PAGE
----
Matt Stafford Signs Three Year Extension Worth $53 Million, $41.5 Million Guaranteed

Matt Stafford Signs Three Year Extension Worth $53 Million, $41.5 Million Guaranteed


Matt Stafford Signs Three Year Extension Worth $53 Million, $41.5 Million Guaranteed

Matthew Stafford

Matt Stafford has agreed to a three year contract extension through the end of the 2017 season, that will play him a guaranteed 41.5 million more dollars, according to Adam Schefter. The total amount that he could make if he plays through the end of the contract is 53 million. Given the large amount of guaranteed money involved, this likely means he will be in Detroit through the end of that season.

That sounds like a huge number. It is a huge number. The NFL, though, is a hugely profitable sport and the rookie wage scale has opened up money for veterans that has to go somewhere, and teams are in an arms race to keep their quarterback if they think they have one. That number is likely to continue to rise as more quarterbacks hit free agency under the newer salary cap.

Joe Flacco just got a reported $120 million for six more years. In truth, it’s probably more like a four year deal for $80 million (technically, 15 million of the bonus money is an option at the start of 2014, which you would think Baltimore would exercise as long as Flacco is still the starter, and 7 million more in 2015). After that, the unguaranteed salaries jump to numbers in the 20 million range, from which Baltimore could walk away.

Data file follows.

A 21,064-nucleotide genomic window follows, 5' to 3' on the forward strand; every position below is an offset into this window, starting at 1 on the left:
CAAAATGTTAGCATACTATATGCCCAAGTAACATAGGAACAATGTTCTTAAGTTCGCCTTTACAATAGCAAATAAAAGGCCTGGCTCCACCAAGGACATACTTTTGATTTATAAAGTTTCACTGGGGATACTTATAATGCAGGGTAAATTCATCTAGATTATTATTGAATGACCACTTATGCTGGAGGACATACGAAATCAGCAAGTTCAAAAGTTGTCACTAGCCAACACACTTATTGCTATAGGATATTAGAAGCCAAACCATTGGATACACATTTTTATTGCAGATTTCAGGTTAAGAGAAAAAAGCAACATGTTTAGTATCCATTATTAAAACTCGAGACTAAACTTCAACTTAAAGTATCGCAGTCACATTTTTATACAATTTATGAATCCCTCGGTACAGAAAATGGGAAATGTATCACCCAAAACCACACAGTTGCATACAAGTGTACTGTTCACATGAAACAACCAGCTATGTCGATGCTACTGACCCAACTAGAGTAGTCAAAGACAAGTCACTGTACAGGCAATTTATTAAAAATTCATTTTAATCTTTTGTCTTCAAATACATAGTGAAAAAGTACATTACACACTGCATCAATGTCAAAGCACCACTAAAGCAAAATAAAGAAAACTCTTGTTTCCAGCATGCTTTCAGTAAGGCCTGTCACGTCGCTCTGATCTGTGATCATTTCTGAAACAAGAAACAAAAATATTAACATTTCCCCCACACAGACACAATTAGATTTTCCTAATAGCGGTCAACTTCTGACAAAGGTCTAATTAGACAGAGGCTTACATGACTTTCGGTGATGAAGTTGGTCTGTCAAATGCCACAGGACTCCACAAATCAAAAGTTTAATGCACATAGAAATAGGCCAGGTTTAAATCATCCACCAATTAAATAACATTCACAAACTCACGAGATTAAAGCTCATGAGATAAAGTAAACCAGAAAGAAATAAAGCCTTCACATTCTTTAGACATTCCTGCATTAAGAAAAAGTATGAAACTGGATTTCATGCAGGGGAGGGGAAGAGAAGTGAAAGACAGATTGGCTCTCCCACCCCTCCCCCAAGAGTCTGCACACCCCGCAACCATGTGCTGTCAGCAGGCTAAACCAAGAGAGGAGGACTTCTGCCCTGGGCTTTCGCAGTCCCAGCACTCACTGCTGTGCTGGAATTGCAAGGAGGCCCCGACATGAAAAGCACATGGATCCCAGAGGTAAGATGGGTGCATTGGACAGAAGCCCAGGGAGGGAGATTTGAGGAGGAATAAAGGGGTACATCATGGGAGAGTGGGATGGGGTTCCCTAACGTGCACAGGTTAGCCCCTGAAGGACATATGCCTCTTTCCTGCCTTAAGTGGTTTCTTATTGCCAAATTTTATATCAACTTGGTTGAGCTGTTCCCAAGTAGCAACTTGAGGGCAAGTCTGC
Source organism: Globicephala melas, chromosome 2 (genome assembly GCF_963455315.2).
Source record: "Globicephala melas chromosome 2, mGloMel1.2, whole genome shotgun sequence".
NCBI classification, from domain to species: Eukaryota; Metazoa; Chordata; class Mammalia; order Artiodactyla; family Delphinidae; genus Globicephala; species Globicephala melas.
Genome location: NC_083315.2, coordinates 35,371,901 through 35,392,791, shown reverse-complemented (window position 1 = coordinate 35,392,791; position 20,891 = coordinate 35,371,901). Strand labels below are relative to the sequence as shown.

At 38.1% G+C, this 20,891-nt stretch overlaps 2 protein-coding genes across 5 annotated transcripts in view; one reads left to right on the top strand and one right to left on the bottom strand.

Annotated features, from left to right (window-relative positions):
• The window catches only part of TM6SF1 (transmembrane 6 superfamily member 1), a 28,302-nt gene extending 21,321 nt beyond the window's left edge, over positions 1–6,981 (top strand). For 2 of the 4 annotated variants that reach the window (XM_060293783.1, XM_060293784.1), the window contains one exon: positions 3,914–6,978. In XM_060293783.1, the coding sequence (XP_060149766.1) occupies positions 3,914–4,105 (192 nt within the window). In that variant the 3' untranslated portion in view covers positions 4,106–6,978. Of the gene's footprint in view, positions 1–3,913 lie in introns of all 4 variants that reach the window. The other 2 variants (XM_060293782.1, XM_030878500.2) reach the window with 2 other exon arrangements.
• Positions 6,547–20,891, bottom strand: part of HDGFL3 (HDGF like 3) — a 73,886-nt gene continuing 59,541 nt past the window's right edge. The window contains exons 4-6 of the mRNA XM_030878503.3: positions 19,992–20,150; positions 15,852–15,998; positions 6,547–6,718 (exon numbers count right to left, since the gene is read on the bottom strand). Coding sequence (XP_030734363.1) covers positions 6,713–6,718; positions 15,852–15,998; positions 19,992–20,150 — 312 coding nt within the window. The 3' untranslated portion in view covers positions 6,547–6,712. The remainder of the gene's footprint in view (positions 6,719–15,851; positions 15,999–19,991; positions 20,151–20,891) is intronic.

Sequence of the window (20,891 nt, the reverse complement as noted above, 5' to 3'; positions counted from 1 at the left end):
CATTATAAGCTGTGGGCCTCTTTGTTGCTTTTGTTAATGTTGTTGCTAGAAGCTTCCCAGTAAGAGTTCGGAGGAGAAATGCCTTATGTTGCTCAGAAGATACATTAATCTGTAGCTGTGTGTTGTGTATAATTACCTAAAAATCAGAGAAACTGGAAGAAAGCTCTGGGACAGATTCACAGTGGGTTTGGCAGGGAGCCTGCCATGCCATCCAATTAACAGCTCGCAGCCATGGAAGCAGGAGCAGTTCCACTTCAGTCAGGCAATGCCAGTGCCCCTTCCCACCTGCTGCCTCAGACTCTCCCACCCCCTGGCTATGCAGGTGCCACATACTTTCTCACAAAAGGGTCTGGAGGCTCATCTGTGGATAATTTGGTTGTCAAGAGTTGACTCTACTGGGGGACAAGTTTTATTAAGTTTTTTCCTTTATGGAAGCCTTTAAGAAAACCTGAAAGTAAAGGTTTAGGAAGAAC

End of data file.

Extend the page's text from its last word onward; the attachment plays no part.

Matt Stafford just turned 25 this offseason, meaning he would be 29 in the final year of the deal. Almost $18 million is less than the price that teams are willing to pay for a franchise tag, and what they are willing to pay for an elite year from an established star (with a bad neck) like what Denver did with Manning last year. Matt Stafford has been a slightly above average to average starter through age 24, which usually would portend being better than that from age 25 to 28. Stafford regressed last year, and had a tendency to make some bad throws relying too much on his arm strength. Can he eliminate some of that and continue to work to develop consistency? That will decide whether this is a good investment.

The alternatives are to pay the next Matt Flynn type money in the 8 to 10 million range, or try to hit in the draft with the lower wage scale. Seattle is paying Russell Wilson a fraction of what other starting quarterbacks make. It is that factor which also makes me think that athletic quarterbacks who can run a read option offense are not going away; if the alternative is keeping up with the Joneses by paying a QB $20 million who isn’t one of the top 5 in the league, then who cares about long term longevity. Get production at a fraction for a few years, and move on.

[photo via USA Today Sports Images]


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